The SM863 actually provides lower random write performance than the 845DC PRO, which is due to the reduced default over-provisioning as the SM863 only has 12% compared to 28% in the 845DC PRO. That said, the over-provisioning is user-configurable (Samsung even mentions that in the press release), so applications that require higher random write performance may increase the over-provisioning for higher performance. Endurance wise the SM863 is rated at about 3.5 DWPD for five years, which is again less than the 845DC PRO's 10 DWPD but additional over-provisioning will increase that.

Due to the more durable MLC V-NAND, the SM863 is mostly aimed for write-intensive applications that includes use cases such as online transaction processing (OLTP) and financial services, whereas the PM863 is targeted at read and mixed IO workloads, such as media streaming. Both feature tantalum capacitors for full power loss protection and support end-to-end data protection. The pricing of both drives seems fairly competitive because the PM863 only carries a ~10% premium over the 850 PRO, and the SM863 carries another 10% premium over the PM863. We look forward to getting the new drives in for review and putting them through our new 2015 Enterprise SSD Suite, so stay tuned!

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  • eek2121 - Wednesday, July 22, 2015 - link

    Samsung is releasing 2 TB 850 evo drives before the end of the year. Reply
  • eek2121 - Wednesday, July 22, 2015 - link

    the 2 tb version will be $799 or less ($799 is msrp) Reply
  • iwod - Monday, July 20, 2015 - link

    I guess the price doesn't need to match the HDD at TB Range, once the lower end of HDD and SSD collide ( which is now or soon ), most will switch to SSD.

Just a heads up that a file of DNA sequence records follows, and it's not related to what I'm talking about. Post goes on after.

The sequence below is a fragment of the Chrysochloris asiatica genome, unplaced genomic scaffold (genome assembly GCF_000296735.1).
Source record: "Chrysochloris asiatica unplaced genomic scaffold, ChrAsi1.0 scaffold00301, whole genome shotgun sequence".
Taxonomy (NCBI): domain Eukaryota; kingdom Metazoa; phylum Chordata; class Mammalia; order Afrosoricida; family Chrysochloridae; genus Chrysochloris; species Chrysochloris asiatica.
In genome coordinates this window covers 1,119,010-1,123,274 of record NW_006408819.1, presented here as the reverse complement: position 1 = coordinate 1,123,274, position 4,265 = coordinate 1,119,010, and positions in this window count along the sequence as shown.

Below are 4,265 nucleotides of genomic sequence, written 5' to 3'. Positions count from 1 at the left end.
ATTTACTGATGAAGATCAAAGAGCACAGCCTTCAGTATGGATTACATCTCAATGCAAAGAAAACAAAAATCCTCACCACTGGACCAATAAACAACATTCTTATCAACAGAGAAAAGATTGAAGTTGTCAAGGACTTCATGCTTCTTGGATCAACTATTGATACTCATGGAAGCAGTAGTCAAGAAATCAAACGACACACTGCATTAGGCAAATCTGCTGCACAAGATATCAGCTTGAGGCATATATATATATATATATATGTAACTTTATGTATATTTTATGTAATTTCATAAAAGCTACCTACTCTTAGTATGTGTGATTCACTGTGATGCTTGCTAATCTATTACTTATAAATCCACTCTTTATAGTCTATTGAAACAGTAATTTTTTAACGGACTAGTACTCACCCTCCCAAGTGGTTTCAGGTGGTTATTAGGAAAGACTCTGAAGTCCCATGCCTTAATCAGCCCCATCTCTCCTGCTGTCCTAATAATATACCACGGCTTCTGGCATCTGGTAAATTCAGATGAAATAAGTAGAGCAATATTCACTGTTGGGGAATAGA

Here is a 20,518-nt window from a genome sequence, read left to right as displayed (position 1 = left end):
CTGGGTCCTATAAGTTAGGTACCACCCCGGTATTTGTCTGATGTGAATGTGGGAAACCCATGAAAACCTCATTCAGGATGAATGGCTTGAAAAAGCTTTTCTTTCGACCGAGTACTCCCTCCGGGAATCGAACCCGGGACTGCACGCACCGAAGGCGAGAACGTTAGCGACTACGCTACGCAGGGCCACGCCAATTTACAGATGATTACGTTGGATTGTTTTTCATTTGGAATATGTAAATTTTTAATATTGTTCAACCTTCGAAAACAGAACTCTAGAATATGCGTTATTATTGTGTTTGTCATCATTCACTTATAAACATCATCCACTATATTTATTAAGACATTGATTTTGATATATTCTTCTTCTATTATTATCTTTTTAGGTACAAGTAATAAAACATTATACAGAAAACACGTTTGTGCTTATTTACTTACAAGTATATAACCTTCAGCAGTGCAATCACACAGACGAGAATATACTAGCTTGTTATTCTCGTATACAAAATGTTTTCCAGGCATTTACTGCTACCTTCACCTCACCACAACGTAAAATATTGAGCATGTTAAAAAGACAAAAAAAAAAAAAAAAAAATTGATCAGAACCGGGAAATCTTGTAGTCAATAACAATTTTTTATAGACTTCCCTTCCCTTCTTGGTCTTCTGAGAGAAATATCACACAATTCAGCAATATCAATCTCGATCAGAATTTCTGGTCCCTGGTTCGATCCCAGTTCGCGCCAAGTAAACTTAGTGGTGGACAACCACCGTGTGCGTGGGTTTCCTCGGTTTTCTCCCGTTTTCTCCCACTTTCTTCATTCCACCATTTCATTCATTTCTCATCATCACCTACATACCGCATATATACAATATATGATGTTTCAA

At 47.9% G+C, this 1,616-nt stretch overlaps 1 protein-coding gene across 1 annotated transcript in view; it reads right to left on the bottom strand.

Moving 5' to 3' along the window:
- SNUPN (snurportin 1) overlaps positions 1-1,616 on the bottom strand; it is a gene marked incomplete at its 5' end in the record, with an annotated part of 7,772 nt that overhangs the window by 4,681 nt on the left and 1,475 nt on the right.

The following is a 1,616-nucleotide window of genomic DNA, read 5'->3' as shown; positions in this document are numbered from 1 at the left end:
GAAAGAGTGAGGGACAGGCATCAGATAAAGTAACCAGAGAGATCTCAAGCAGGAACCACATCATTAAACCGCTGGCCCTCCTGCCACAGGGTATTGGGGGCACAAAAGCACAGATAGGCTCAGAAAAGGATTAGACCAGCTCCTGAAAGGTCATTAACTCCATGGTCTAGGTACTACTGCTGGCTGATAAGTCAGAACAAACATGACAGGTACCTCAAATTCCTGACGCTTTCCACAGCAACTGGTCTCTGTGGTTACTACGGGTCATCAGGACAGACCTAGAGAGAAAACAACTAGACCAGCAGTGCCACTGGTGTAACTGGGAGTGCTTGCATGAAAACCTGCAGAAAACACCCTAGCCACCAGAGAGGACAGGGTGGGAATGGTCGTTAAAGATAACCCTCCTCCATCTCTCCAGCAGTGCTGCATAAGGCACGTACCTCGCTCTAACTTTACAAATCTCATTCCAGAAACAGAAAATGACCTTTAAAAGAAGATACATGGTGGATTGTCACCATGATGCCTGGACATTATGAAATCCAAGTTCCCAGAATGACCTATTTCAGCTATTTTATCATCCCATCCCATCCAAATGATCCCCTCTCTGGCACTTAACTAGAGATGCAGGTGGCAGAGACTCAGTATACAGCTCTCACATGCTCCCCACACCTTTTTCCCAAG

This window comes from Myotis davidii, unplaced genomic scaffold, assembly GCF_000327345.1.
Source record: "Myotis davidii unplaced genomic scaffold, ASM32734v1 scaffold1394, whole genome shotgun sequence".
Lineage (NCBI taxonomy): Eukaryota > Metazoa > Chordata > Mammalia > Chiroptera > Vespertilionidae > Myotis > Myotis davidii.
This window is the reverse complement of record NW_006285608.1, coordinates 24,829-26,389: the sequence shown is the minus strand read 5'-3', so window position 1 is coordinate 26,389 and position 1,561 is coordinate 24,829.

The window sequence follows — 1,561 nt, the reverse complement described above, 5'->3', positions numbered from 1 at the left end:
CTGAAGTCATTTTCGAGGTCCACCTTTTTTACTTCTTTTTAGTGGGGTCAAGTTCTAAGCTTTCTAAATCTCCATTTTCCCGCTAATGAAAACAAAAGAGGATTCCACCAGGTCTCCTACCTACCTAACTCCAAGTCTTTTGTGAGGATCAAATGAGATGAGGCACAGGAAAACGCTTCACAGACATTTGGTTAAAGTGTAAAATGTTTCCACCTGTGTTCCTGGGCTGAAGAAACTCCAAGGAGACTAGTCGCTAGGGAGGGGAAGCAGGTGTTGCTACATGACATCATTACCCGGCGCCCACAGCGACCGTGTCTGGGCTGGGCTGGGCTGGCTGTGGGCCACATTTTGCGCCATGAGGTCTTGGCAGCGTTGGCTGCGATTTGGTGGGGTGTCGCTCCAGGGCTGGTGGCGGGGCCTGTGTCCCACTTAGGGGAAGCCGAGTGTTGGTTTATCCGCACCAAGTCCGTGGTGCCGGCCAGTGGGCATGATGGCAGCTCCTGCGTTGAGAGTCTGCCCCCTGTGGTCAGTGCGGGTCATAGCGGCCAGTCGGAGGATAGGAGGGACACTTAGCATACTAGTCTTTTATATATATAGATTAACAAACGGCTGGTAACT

We have over 150 office computer and none, not a single one of them uses more then a 100GB. The average is around 50 - 60GB. And for home uses I guess the average jumps to 150GB - 200GB with Games.

    So Once the 256GB drops below $100 retail price i guess we will see a massive shift in OEM and Retail. There is no longer any reason to use HDD apart from Photos / Video and Backup.
    Reply
  • Demon-Xanth - Tuesday, July 21, 2015 - link

    256gb for $90ish can be had all day long already. Reply
  • creed3020 - Tuesday, July 21, 2015 - link

    At my workplace the trend is now the same as your describe. Most users didn't have anywhere near 100GB of disk usage so all new PC builds come with a 120GB Kingston SSD as opposed to a mechanical 500GB HDD.

    The change is performance is excellent. The Kingston SSD is no top dog in terms of benchmarks but dances circles around the HDD.

    Knowing how many desktops that get refreshed every year, means that we're purchasing a lot less HDDs. This trend has been enabled by the exact fact that these sub 200GB SSDs are around the same price in volume as a mechanical disk drive. So the premium performance is worth it vs. the cost savings of a smaller HDD.
    Reply
  • Wulfera - Monday, July 20, 2015 - link

    Considering SanDisk's 4TB Optimus MAX goes for $6,000 this is a steal! Reply
  • xstylus - Monday, July 20, 2015 - link

    I don't care. Take my money! Reply
  • bigboxes - Monday, July 20, 2015 - link

    I really wish we could vote on posts here!

    +1
    Reply
  • nandnandnand - Monday, July 20, 2015 - link

    V-NAND is the savior of NAND. Vertical may be the savior of computing in general. Long live the layers. Bring us 1024 layers. Reply
  • willis936 - Monday, July 20, 2015 - link

    Memory is low complexity and low power. Processors are harder to do stacked. Once you get the fabrication process down you say "oh shit, this thing is going to melt if I turn it on". Heat, as always, is the issue. Reply